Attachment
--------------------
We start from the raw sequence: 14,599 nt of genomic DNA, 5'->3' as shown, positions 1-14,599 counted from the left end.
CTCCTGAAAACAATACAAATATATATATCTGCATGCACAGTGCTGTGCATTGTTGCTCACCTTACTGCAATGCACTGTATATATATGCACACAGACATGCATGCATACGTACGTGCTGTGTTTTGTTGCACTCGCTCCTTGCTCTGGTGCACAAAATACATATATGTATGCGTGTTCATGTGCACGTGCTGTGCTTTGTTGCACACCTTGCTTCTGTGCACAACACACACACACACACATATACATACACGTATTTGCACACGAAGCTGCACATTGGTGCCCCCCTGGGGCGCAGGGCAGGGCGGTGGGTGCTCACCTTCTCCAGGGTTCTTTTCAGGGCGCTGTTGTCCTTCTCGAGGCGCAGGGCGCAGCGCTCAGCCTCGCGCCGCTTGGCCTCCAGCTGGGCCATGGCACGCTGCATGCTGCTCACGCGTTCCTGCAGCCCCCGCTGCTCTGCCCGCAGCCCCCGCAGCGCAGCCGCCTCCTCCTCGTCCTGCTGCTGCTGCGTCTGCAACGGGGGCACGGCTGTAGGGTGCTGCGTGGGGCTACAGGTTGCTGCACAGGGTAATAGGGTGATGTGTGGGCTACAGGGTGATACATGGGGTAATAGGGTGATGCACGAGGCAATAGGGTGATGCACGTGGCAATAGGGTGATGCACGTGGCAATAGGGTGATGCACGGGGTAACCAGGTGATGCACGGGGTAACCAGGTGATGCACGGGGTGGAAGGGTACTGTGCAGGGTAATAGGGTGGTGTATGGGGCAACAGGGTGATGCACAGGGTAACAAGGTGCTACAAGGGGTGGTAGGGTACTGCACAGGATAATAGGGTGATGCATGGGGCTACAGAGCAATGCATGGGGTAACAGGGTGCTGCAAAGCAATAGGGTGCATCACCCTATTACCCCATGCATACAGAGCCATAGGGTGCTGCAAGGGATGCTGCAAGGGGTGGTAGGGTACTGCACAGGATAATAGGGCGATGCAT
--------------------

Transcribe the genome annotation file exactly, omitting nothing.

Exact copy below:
We start from the raw sequence: 14,599 nt of genomic DNA, 5'->3' as shown, positions 1-14,599 counted from the left end.
CTCCTGAAAACAATACAAATATATATATCTGCATGCACAGTGCTGTGCATTGTTGCTCACCTTACTGCAATGCACTGTATATATATGCACACAGACATGCATGCATACGTACGTGCTGTGTTTTGTTGCACTCGCTCCTTGCTCTGGTGCACAAAATACATATATGTATGCGTGTTCATGTGCACGTGCTGTGCTTTGTTGCACACCTTGCTTCTGTGCACAACACACACACACACACATATACATACACGTATTTGCACACGAAGCTGCACATTGGTGCCCCCCTGGGGCGCAGGGCAGGGCGGTGGGTGCTCACCTTCTCCAGGGTTCTTTTCAGGGCGCTGTTGTCCTTCTCGAGGCGCAGGGCGCAGCGCTCAGCCTCGCGCCGCTTGGCCTCCAGCTGGGCCATGGCACGCTGCATGCTGCTCACGCGTTCCTGCAGCCCCCGCTGCTCTGCCCGCAGCCCCCGCAGCGCAGCCGCCTCCTCCTCGTCCTGCTGCTGCTGCGTCTGCAACGGGGGCACGGCTGTAGGGTGCTGCGTGGGGCTACAGGTTGCTGCACAGGGTAATAGGGTGATGTGTGGGCTACAGGGTGATACATGGGGTAATAGGGTGATGCACGAGGCAATAGGGTGATGCACGTGGCAATAGGGTGATGCACGTGGCAATAGGGTGATGCACGGGGTAACCAGGTGATGCACGGGGTAACCAGGTGATGCACGGGGTGGAAGGGTACTGTGCAGGGTAATAGGGTGGTGTATGGGGCAACAGGGTGATGCACAGGGTAACAAGGTGCTACAAGGGGTGGTAGGGTACTGCACAGGATAATAGGGTGATGCATGGGGCTACAGAGCAATGCATGGGGTAACAGGGTGCTGCAAAGCAATAGGGTGCATCACCCTATTACCCCATGCATACAGAGCCATAGGGTGCTGCAAGGGATGCTGCAAGGGGTGGTAGGGTACTGCACAGGATAATAGGGCGATGCAT